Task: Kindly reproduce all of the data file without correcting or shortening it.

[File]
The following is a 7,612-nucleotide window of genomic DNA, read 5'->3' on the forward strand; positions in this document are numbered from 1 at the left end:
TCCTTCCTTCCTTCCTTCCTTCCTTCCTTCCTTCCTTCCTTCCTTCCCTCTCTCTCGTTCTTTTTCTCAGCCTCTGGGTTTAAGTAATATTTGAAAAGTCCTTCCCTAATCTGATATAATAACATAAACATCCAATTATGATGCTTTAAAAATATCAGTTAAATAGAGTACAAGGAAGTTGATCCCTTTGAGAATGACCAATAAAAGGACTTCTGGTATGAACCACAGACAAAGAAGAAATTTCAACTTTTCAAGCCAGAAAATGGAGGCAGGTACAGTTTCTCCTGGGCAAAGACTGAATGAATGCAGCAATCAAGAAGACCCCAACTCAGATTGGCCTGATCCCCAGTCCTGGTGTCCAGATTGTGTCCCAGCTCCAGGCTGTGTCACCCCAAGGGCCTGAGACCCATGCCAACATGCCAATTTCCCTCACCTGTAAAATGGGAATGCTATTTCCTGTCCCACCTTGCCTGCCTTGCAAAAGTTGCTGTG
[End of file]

The following is a 7,612-nucleotide window of genomic DNA, read 5'->3' on the forward strand; positions in this document are numbered from 1 at the left end:
TCCTTCCTTCCTTCCTTCCTTCCTTCCTTCCTTCCTTCCTTCCTTCCCTCTCTCTCGTTCTTTTTCTCAGCCTCTGGGTTTAAGTAATATTTGAAAAGTCCTTCCCTAATCTGATATAATAACATAAACATCCAATTATGATGCTTTAAAAATATCAGTTAAATAGAGTACAAGGAAGTTGATCCCTTTGAGAATGACCAATAAAAGGACTTCTGGTATGAACCACAGACAAAGAAGAAATTTCAACTTTTCAAGCCAGAAAATGGAGGCAGGTACAGTTTCTCCTGGGCAAAGACTGAATGAATGCAGCAATCAAGAAGACCCCAACTCAGATTGGCCTGATCCCCAGTCCTGGTGTCCAGATTGTGTCCCAGCTCCAGGCTGTGTCACCCCAAGGGCCTGAGACCCATGCCAACATGCCAATTTCCCTCACCTGTAAAATGGGAATGCTATTTCCTGTCCCACCTTGCCTGCCTTGCAAAAGTTGCTGTG